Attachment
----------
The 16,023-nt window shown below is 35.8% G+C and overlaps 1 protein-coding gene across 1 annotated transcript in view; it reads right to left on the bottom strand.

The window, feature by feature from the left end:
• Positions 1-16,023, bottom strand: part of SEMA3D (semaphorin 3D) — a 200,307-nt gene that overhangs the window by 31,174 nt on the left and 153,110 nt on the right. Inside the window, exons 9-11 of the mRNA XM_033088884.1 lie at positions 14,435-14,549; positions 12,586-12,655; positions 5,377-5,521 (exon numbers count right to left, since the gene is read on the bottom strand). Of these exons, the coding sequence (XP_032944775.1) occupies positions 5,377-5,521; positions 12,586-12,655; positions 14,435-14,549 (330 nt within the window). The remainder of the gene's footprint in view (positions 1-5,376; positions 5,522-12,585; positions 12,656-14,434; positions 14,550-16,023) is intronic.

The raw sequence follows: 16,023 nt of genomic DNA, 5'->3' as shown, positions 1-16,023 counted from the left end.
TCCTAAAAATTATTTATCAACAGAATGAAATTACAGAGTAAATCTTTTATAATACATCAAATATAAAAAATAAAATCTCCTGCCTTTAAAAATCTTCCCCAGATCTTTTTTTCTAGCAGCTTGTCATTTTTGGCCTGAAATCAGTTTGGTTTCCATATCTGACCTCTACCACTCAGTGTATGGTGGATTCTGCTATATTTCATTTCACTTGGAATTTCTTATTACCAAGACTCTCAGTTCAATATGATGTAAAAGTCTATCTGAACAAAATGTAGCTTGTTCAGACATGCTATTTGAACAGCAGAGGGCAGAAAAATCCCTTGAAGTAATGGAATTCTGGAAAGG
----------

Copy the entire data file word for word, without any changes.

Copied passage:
The 16,023-nt window shown below is 35.8% G+C and overlaps 1 protein-coding gene across 1 annotated transcript in view; it reads right to left on the bottom strand.

The window, feature by feature from the left end:
• Positions 1-16,023, bottom strand: part of SEMA3D (semaphorin 3D) — a 200,307-nt gene that overhangs the window by 31,174 nt on the left and 153,110 nt on the right. Inside the window, exons 9-11 of the mRNA XM_033088884.1 lie at positions 14,435-14,549; positions 12,586-12,655; positions 5,377-5,521 (exon numbers count right to left, since the gene is read on the bottom strand). Of these exons, the coding sequence (XP_032944775.1) occupies positions 5,377-5,521; positions 12,586-12,655; positions 14,435-14,549 (330 nt within the window). The remainder of the gene's footprint in view (positions 1-5,376; positions 5,522-12,585; positions 12,656-14,434; positions 14,550-16,023) is intronic.

The raw sequence follows: 16,023 nt of genomic DNA, 5'->3' as shown, positions 1-16,023 counted from the left end.
TCCTAAAAATTATTTATCAACAGAATGAAATTACAGAGTAAATCTTTTATAATACATCAAATATAAAAAATAAAATCTCCTGCCTTTAAAAATCTTCCCCAGATCTTTTTTTCTAGCAGCTTGTCATTTTTGGCCTGAAATCAGTTTGGTTTCCATATCTGACCTCTACCACTCAGTGTATGGTGGATTCTGCTATATTTCATTTCACTTGGAATTTCTTATTACCAAGACTCTCAGTTCAATATGATGTAAAAGTCTATCTGAACAAAATGTAGCTTGTTCAGACATGCTATTTGAACAGCAGAGGGCAGAAAAATCCCTTGAAGTAATGGAATTCTGGAAAGG